Self-Employment as an Alternative Career Option
By Sharon Graham.
Many people dream of owning their own business, being their own boss, and being in control of their destiny. Yet, very few who begin a business succeed.
You will need to do a lot of research and investigation before you can confidently begin your new venture. Beginning a business is a personal decision, and must be made according to your values, abilities, and confidence level.
Work through the following questions to determine whether it is worth it to put time, energy, money and other resources into actively pursuing your idea.
- What is the initial concept or business idea? What is the product or service you wish to offer to the public?
- Who do you believe will benefit from the product or service?
- What are the initial reasons you believe your business idea will work? What evidence is there to support the need for this product or service?
- What makes you believe the idea will generate sufficient money to support your needs? What will make the business supportable into the future?
- What makes the product or service special, different, or more valuable to the proposed target market?
- What is the history of the industry and the product or service since it first began?
- What are the significant milestones for the industry as a whole, and your product or service in particular?
- Looking at the history and significant milestones, what predictions can you make about the future trends, needs, and opportunities?
Only after answering these questions honestly, is it time to move into a more diligent investigation of the true need in the market. Keep in mind that just because you believe there is a need, it does not mean that there truly is a need. It takes hard data to confirm that. Also, remember that identifying a need does not necessarily mean that fulfilling the need is a good business idea. You must thoroughly investigate whether you can deliver your product or service in a manner that meets both your own needs and those of the target market. A detailed “needs analysis” should help clarify the size and viability of the need.
It is important that you conduct a thorough research plan before moving forward. All too many would-be entrepreneurs have moved ahead with a business idea without sufficient proof of the need or feasibility, only to find themselves in hot water a short time into their business start up – out of clients, out of cash, and out of confidence. Be thorough and don’t let your enthusiasm or emotions control your decision-making abilities.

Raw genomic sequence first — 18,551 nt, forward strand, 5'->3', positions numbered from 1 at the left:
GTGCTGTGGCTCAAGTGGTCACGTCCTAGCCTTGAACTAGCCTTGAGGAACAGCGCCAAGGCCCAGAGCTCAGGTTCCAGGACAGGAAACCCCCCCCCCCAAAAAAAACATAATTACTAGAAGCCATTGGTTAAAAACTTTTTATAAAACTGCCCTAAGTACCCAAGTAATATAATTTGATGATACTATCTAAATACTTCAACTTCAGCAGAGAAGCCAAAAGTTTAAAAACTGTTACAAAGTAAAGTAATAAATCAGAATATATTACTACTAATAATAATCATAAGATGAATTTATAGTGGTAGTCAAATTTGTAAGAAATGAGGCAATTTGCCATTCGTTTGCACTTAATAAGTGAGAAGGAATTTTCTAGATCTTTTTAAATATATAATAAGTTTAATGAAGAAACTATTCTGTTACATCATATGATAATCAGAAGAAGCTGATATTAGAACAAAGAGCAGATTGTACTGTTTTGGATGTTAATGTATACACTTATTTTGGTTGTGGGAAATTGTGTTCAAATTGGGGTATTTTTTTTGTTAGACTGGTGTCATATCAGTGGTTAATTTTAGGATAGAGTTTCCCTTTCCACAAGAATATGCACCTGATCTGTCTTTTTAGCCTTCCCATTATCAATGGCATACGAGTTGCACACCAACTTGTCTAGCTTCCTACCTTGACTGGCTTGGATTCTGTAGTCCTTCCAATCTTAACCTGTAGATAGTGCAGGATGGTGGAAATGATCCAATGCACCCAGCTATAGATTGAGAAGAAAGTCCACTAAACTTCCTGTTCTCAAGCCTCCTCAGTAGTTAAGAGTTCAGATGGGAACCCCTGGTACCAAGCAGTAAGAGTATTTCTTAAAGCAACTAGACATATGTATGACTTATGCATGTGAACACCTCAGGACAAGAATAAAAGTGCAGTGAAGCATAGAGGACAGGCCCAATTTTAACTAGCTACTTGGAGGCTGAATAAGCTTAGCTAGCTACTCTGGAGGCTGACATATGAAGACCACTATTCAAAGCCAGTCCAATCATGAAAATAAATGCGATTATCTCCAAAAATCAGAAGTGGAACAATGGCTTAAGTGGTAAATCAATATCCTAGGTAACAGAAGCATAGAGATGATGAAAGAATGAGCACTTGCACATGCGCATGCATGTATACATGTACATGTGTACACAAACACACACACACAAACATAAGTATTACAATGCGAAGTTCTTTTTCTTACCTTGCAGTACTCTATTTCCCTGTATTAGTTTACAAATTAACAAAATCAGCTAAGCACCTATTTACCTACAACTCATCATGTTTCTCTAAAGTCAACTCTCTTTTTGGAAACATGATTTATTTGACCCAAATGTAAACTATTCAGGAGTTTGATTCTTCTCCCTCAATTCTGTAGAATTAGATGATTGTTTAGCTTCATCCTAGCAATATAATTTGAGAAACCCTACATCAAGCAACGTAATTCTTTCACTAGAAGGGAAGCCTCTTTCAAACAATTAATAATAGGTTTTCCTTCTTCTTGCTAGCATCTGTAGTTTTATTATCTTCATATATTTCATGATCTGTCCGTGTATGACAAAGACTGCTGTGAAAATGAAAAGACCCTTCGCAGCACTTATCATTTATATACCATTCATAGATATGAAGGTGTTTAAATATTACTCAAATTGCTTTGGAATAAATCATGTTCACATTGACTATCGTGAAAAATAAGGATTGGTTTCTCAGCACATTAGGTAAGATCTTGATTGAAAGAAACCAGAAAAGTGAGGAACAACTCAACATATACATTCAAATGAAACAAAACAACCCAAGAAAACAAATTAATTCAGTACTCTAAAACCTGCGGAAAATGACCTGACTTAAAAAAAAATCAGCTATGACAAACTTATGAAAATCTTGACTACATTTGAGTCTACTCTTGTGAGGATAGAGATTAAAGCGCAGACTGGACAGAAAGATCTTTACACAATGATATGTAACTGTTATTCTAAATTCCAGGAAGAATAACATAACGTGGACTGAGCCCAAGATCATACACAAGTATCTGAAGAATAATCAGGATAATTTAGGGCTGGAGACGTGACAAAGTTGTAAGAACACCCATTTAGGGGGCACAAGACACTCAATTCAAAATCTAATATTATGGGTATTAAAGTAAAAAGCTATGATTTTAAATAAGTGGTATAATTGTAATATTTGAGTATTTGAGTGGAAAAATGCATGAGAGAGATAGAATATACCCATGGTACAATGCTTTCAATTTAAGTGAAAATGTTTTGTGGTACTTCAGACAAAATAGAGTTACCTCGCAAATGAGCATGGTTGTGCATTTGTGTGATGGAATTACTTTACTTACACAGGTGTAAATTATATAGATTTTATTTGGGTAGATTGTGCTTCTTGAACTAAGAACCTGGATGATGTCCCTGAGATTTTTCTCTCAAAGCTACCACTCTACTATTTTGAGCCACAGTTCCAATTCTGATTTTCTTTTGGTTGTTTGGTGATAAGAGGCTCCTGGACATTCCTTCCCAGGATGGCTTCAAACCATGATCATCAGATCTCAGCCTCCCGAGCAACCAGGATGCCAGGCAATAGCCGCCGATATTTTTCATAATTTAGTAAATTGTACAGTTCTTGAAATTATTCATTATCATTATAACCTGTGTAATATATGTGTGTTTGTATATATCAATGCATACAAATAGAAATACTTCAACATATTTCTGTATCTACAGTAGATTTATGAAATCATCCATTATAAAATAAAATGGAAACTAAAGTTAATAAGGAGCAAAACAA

Direct observation, interviews, information gathering meetings, questionnaires, surveys, focus groups, experimentation, and product sampling are all reliable ways to collect primary research into the feasibility of your offering. Industry statistics, white paper documentation, trade manuals, magazines, and books are all excellent sources of secondary research.
Trade magazines, newspaper articles, and business reviews all offer excellent information that provides insight into some of the business conditions companies are facing in our current economy. You may be able to create an opportunity by positioning your skills, talents, and experience with a need in an industry or company.
You are ready to create a business plan only after determining that:
- you possess the traits required to be successfully self-employed
- there is a viable need for your product in the market
- you have sufficient resources available to make it happen
Preparing a thoughtful business plan can take anywhere from a few weeks to a few months (or longer). You can expect to work on planning your business for quite some time. This is not something that should be overlooked, minimized, or discounted. Additionally, you may benefit from the expertise of a qualified consultant who can build a solid business plan on your behalf.
Some of the details that go into a business plan include:
- Research, Research, and More Research!
- Primary (survey, focus groups, observation, test offerings, etc.)
- Secondary (web sites, books, white papers, lectures, workshops, etc.)
- Legal structure
- Location, hours, and access
- Legalities and insurance
- Qualifications, experience, and expectations
- Systems and leveraging resources
- Product description (features and benefits)
- Target market
- Promotional plan and calendar
- Finances and funding:
- Start up costs
- Projected expenses
- Projected sales
- Break even analysis
After you have created a solid, well-developed business plan, if you still believe running your own business is a good idea, you are in a much better position to take affirmative action to make their dream a reality.
Sharon Graham is CANADA’S CAREER STRATEGIST and author of the top-selling BEST CANADIAN RESUMES SERIES. Founder and executive director of CAREER PROFESSIONALS OF CANADA, Sharon is committed to setting the standard for excellence in the industry. A leading authority on resume, interview, employment and career transition, Sharon provides career practitioners with tools and resources to enable them to provide exemplary services to Canadians.